The Reverend Dr. Calvin O. Butts, III, who served as pastor of the historic Abyssinian Baptist Church in Harlem, NY for 33 years has passed away, reports NPR. He was 73.
Calvin O. Butts IV confirmed that the cause of his father's passing was pancreatic cancer.
Obrey M. Hendricks, author of Christians Against Christianity: How Right-Wing Evangelicals are Destroying Our Nation and Our Faith and Visiting Scholar at Columbia Univerisity, described Butts as a modern “prophetic leader.”
“His was a holistic ministry. Few have balanced the roles of pastor and prophet as effectively as Calvin Butts. As a pastor, he wholeheartedly strived to address the on-the-ground needs of the community, such as homelessness, hopelessness, and poverty,” he said. “As a prophet, he adroitly navigated the corridors of political power to press for more just and equitable policies and practices to benefit all people. At times balancing these roles forced him to take unpopular positions, but like the prophets of old he pressed on, never betraying the principles that drove him.”
Born in Bridgeport, Connecticut on July 19, 1949, Butts relocated to Queens, New York with his family as a child.
After graduating as president of his senior class at Flushing High School in Queens, NY, he went on to earn a Bachelor of Arts in philosophy from Morehouse College. Although he intended to study to teach philosophy, he was recruited to Union Theological Seminary in New York where he would earn a Master of Divinity in Church History. He also graduated from Drew University with a Doctor of Ministry in church and public policy.
As a 22-year-old seminarian, Butts was hired by Abyssinian as a ministerial assistant to Dr. Samuel Dewitt Proctor who recently succeeded 11-time Congressman Adam Clayton Powell as pastor of the influential church. Butts recalled being invited to the pulpit by Proctor a week after being hired and said, “I’ve been there ever since.”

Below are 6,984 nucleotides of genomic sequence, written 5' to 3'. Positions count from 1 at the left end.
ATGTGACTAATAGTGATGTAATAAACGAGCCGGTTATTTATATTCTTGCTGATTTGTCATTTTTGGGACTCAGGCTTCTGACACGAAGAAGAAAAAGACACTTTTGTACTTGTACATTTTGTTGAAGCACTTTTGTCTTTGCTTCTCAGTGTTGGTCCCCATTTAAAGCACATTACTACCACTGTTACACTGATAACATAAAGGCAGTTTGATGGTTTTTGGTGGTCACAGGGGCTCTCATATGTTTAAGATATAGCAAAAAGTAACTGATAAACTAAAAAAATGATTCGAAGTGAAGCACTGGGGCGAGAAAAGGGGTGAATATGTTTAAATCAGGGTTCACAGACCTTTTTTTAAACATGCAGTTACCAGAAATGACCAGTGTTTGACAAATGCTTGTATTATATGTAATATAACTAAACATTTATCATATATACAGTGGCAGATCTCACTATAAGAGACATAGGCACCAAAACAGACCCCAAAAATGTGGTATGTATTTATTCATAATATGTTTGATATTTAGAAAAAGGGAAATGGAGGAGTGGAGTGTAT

In 1989, the same year he became pastor of Abyssinian, Butts founded the Abyssinian Development Corporation (ADC) which has raised $1 billion for residential housing and commercial development in Harlem. The corporation built the first high school in Harlem in half a century and several of the first national retail chain stores in the area. The ADC also oversaw the construction of one of Harlem's first new full-service supermarkets, a department store, a shopping center. It also built over 1,100 rental units for low-income residents.
From 1999 to 2020, Butts served as the president of the State University of New York College of Old Westbury on Long Island, NY. During his successful tenure, the college became nationally accredited, launched its first graduate programs and expanded its campus.
From 1998 to 2008, Butts also served as president of the Council of Churches of the City of New York. He also was the chairman of the Harlem Y.M.C.A.; the president of Africare NYC, which sought to improve life in rural Africa; and a member of the National Black Leadership Commission on AIDS.
Over the course of his long-standing career in public service, he received honorary degrees from several colleges, including the City College of New York, Claflin College, Dillard University, Hartwick College, Muhlenberg College, Trinity College, Fordham University and Tuskegee University.
As a clergyperson, community developer, educator and advocate for Black people, Butts leaves behind a legacy of excellent service.
In addition to his son Calvin, Butts is survived by his wife, Patricia Reed Butts, the founder and president emeritus of the Abyssinian Baptist Church Health Ministry; another son, Alexander; a daughter, Patricia Jean Butts; and six grandchildren.
We at EBONY extend our prayers and deepest condolences to the family and friends of Rev. Calvin O. Butts, III.